Has the American Recovery and Reinvestment Act helped the U.S. economy regain its footing from the most severe downturn in more than a half-century?
Though most economists believe the recession has ended, many Americans have their doubts about that and about the role the massive federal stimulus plan might be playing in the turnaround.
It could be years before any definitive judgment can be made about the Recovery Act as a whole. But that’s not to say some of its provisions haven’t been quite effective.
Here are two that belong in that category—and that Congress should extend promptly.
The first provision allotted $375 million to raise the guarantee on the Small Business Administration’s 7(a) business loans to 90 percent from 75 percent and to reduce or eliminate fees on 7(a) and 504 loans.
How well did this work? The money ran out in early November, months ahead of the scheduled 2010 expiration date for the higher guarantee.
In his speech last week on job-creation initiatives, President Barack Obama called on Congress to extend both the higher guarantee and the fee reductions through the end of next year. Earlier, he had asked lawmakers for a shorter extension—a request they have not acted on.
In the speech, Mr. Obama also asked Congress to pass a one-year extension of a Recovery Act provision that allows small businesses to immediately expense up to $250,000 in capital investments. This Section 179 expensing provision was first enacted in the 2008 stimulus bill and extended through this year under the Recovery Act; without it, the limit would have been roughly half that amount.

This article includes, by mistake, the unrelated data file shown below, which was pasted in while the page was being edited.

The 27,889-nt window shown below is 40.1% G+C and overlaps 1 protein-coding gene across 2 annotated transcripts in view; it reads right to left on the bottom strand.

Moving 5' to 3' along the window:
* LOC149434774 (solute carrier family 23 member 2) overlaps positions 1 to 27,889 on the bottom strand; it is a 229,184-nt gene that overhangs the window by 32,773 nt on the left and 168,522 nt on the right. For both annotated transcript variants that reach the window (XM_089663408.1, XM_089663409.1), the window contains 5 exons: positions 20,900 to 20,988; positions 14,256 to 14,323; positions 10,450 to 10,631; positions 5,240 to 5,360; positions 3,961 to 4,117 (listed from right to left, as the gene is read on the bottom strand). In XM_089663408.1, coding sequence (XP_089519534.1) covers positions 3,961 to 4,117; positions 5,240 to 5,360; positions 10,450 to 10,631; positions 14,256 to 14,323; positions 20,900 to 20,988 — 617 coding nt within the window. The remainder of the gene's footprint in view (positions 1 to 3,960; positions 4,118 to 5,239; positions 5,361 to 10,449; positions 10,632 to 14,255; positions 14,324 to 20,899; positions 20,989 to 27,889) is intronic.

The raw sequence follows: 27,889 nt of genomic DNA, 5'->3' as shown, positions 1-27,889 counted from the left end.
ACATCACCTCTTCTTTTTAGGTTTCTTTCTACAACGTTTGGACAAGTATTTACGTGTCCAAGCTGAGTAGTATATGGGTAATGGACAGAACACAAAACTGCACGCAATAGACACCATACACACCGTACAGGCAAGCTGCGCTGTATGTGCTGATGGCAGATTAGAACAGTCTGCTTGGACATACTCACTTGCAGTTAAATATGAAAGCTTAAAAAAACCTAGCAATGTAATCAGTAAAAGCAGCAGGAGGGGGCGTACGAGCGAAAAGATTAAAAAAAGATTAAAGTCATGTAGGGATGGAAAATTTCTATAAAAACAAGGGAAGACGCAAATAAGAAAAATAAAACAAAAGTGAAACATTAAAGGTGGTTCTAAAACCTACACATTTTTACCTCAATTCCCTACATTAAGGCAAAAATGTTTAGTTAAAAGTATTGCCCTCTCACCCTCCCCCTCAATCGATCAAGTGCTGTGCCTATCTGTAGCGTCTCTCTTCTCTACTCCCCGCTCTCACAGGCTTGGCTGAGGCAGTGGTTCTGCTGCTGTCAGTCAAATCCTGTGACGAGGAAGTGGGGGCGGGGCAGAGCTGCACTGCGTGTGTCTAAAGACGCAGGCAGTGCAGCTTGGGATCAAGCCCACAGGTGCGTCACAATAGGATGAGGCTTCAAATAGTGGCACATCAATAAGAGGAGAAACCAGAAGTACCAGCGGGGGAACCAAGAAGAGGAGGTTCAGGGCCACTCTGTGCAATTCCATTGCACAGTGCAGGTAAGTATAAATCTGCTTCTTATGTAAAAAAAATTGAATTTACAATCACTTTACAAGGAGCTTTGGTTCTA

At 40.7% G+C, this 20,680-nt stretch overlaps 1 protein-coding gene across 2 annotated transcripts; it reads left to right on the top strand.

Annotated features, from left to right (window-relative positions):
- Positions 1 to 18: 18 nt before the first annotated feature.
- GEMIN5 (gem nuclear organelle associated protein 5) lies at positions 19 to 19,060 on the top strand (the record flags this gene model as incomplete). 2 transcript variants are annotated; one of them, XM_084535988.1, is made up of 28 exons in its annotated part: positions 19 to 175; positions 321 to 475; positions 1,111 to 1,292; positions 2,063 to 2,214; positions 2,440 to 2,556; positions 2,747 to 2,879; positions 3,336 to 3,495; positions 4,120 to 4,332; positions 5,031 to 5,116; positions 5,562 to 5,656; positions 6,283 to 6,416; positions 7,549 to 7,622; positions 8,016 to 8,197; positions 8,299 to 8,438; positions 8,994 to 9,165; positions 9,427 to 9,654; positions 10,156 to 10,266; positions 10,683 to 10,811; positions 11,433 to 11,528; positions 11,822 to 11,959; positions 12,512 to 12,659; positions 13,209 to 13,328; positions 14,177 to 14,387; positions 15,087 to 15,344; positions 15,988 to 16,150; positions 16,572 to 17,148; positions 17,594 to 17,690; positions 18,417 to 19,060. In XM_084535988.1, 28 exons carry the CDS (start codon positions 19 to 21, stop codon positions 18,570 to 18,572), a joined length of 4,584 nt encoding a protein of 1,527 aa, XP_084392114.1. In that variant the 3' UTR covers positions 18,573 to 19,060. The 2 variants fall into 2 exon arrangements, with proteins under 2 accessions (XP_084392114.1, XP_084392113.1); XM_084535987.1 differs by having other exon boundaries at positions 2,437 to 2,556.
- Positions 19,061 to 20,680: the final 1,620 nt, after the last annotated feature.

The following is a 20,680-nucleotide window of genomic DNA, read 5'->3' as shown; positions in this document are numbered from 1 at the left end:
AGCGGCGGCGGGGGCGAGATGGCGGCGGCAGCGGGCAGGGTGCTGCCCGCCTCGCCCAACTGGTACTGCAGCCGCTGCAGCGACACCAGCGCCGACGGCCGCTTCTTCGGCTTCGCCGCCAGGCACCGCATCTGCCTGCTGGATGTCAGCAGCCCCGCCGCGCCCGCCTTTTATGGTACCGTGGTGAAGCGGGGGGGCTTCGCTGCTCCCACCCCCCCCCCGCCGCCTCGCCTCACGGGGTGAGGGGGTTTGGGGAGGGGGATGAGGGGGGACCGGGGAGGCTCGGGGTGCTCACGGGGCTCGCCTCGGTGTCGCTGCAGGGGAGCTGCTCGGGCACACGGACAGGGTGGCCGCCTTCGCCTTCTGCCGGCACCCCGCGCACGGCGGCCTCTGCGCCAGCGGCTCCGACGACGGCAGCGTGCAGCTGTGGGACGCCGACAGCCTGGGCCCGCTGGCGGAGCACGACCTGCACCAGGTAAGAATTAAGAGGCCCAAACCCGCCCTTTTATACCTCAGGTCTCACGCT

Studies have shown that first-year expensing produces a sizable bang for the buck—roughly a 9-to-1 return on every tax-cut dollar, according to research by Ernest Christian and Gary Robbins, former Treasury Department officials.
They also noted recently that expensing is particularly important now because over the past two years the drop in investment for non-residential capital goods has far outstripped the decline in consumption.
Boosting SBA-guaranteed lending and Section 179 expensing alone will not fuel a strong and lasting recovery. But they clearly provide a boost to the small-business sector at the heart of the economy.
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